...and another, makes four funerals

On June 9, I published, A wedding, birthdays and three funerals to document some family happenings during the series of lockdown periods dubbed the Movement Control Order (MCO), the subsequent Conditional Movement Control Order and the Recovery Movement Control Order.

Newspaper cutting with the report on Uncle Roland when
he won the World Veteran Champion title in Taiwan
Among the many ups and downs, the most significant were the three funerals to celebrate the lives of Grand-uncle Leong and Grand-uncle Mak in Singapore, and Aunty Elizabeth.

While these send-offs were scaled down according to the limits set by MCO regulations, the sorrow and loss experienced among family members was no less.

This was compounded by the fact that interstate travel was prohibited, and the borders were still closed to those from abroad who wished to pay their last respects.

When his mother’s remains were interred in the memorial park, cousin Philip and his family were comforted that they had fulfilled her wishes for her interment.

1957: Roland Ng, Johore state badminton
champion for four years, just like his father!
It was early afternoon on June 10 when I received the sad news from cousin Philip that his father was very weak. An hour later, he called to inform that he had passed.

It was hardly a month since his wife’s passing in mid-May and now he too left us at age 89.

Uncle Roland was unwell since last November and was in and out of hospital for various ailments.

Last month, when I met him at the wake for his wife, Uncle was lucid enough to instantly recognize me even though I was wearing a mask.

It was simply heartbreaking to witness his grief at the loss of his life-partner of more than 60 years. Her passing must have dealt a heavy blow to his grieving heart and the romantic in me believes that he probably died of a broken heart.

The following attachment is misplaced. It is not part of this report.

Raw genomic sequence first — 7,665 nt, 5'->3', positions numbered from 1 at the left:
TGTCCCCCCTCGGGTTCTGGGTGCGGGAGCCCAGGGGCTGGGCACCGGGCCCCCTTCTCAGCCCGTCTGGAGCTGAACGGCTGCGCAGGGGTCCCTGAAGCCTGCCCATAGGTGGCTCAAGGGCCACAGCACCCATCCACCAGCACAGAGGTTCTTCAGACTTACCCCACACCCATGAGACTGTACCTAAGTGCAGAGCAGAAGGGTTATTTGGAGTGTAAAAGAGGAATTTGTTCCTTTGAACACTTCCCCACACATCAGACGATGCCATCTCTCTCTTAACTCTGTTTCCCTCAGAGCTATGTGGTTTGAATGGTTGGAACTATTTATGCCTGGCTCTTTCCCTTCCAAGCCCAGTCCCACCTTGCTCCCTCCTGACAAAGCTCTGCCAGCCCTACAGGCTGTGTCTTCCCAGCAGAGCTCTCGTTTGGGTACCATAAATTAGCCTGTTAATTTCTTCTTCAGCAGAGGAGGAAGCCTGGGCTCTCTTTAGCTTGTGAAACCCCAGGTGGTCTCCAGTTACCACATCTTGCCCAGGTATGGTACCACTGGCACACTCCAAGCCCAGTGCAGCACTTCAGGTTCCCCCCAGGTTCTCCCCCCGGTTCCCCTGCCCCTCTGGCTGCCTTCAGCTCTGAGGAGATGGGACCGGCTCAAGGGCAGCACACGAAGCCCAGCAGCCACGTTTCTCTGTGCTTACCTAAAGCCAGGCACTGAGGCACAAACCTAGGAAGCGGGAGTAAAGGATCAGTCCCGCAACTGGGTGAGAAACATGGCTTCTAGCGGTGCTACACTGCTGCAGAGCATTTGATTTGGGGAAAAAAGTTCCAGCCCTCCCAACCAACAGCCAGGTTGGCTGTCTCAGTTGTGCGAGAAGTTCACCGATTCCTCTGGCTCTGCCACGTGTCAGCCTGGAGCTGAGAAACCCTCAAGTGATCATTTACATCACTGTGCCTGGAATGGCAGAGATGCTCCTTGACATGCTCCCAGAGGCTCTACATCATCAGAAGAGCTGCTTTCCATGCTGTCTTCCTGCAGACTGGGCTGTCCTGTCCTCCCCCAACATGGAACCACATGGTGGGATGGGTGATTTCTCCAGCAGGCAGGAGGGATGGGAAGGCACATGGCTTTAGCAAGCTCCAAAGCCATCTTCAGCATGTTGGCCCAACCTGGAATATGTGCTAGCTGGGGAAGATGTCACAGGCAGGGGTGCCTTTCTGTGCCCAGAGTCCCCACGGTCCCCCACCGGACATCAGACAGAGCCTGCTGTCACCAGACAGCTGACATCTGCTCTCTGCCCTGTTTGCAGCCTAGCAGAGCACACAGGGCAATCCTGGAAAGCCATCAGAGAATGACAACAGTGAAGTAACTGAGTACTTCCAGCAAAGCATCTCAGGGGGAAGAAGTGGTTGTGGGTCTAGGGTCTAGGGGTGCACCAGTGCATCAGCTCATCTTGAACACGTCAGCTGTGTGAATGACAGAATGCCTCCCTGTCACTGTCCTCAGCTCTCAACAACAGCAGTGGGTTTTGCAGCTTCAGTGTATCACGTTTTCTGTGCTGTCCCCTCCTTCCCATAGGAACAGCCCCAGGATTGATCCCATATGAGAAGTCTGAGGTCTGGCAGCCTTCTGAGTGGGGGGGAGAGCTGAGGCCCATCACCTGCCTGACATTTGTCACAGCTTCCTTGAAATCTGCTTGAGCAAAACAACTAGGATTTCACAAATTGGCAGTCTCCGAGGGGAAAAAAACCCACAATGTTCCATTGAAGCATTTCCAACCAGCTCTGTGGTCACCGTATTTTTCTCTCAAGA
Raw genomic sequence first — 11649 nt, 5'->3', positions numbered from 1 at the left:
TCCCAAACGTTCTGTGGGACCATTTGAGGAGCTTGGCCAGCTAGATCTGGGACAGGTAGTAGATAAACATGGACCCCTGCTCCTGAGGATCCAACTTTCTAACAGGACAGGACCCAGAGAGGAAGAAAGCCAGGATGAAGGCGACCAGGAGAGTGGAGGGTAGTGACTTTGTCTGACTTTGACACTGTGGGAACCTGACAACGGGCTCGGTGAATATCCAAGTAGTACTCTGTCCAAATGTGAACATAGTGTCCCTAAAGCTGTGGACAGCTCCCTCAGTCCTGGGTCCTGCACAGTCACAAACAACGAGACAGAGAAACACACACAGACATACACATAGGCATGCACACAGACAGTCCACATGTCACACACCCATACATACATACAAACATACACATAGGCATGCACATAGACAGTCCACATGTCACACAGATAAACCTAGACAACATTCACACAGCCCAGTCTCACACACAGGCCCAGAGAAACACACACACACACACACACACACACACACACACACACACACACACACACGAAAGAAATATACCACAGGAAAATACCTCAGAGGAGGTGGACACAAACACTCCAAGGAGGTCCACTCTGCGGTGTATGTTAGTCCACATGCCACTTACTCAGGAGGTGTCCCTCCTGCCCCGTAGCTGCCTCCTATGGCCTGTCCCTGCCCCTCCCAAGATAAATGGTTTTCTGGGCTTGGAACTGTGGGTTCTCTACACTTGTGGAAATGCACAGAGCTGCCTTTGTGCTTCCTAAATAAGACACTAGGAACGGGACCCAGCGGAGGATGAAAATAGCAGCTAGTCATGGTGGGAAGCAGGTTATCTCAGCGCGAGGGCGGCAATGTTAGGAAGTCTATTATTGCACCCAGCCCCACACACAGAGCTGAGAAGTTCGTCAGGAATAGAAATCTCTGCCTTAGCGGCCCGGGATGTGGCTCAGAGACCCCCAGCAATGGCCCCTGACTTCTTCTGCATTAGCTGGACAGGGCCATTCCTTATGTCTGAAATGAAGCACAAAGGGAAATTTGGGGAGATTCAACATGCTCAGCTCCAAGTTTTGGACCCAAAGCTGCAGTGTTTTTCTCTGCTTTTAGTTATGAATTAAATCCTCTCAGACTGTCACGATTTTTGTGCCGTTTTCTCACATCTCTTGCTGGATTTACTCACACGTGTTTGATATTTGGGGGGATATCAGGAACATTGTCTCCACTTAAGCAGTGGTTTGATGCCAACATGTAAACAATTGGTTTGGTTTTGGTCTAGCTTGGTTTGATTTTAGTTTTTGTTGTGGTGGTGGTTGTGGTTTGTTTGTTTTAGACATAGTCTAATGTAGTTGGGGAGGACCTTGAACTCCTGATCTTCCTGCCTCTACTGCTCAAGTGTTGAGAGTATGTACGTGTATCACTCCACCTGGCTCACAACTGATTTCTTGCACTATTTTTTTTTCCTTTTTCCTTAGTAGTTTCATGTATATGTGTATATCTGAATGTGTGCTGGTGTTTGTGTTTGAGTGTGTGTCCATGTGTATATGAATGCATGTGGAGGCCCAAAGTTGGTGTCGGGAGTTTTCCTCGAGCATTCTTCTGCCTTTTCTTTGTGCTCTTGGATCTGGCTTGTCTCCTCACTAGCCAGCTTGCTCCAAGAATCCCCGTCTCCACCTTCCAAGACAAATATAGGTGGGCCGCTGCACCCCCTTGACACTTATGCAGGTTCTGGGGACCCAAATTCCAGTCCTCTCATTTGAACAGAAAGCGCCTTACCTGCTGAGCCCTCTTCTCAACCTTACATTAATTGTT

I have always seen Uncle and his wife together as a couple whenever they came to visit us at grandfather’s house from Kota Tinggi, where they were based for work with the district hospital.

Roland Ng, looking rather dapper
Uncle was a Hospital Assistant while Aunty was a Nursing Sister. And because they enjoyed the lifestyle in Kota Tinggi, Uncle and Aunty decided to retire there.

Besides a passion for playing badminton, Uncle had a hobby in hunting wild boar and the nearby jungles provided him and his hunting friends, ample opportunities to pursue this hobby.

After his retirement, he surrendered his gun license and focused on his other hobby in cultivating orchids and planting fruit trees – including durian – in his garden.

Uncle was very proud of the quality of the durian and mangoes cultivated in his own garden and I remember once – when our grandmother was still with us – how Uncle brought us durian all the way from Kota Tinggi by riding on his motorcycle!

I know that Uncle was an avid follower of My Johor Stories when my “grandfather stories” on the family were published regularly in Johor Streets, a pull-out section of The New Straits Times. [This section ceased publication at end 2015.]

Mr & Mrs Roland Ng; 1955
He would collect these full-page publications and have them laminated for better storage. When he showed them to his visitors, these became talking points for interesting conversations.

When his cousin visiting from Singapore was shown this carefully preserved copies of my articles, she was keen to have her own copies, so Uncle graciously offered to prepare a set of these laminated pages for her.

Later I learnt from his wife that one afternoon in August 2010, while she was having her nap, Uncle rode his motorcycle to collect these laminated pages from the bookstore.

Aunty was not even aware that he had left the house to do this errand until she received a telephone call from a stranger who informed her that Uncle was involved in a collision and was admitted to hospital!

I just could not get over the fact that he met with this motor accident while he was out to collect copies of my articles laminated for his cousin!

Uncle Roland [Center] with his colleagues in JB GH
[Bear in mind that Uncle was unacquainted with social media or online versions of my published articles and was only comfortable with the old-school, hard-copy versions of these publications!]

As a sportsman, he continued to train badminton enthusiasts in the finer points of the game and Uncle earned himself the enviable title of Sifu among his trainees.

When I was researching about grandfather, Ng Ngoh Tee, and his badminton career, Uncle was my source of information on the family’s history in badminton.

In fact, Uncle was Johor state badminton champion for four years – 1955, 1956, 1957 and 1958 – just like his father who was Johor champion for four years – 1935, 1936, 1937 and 1939.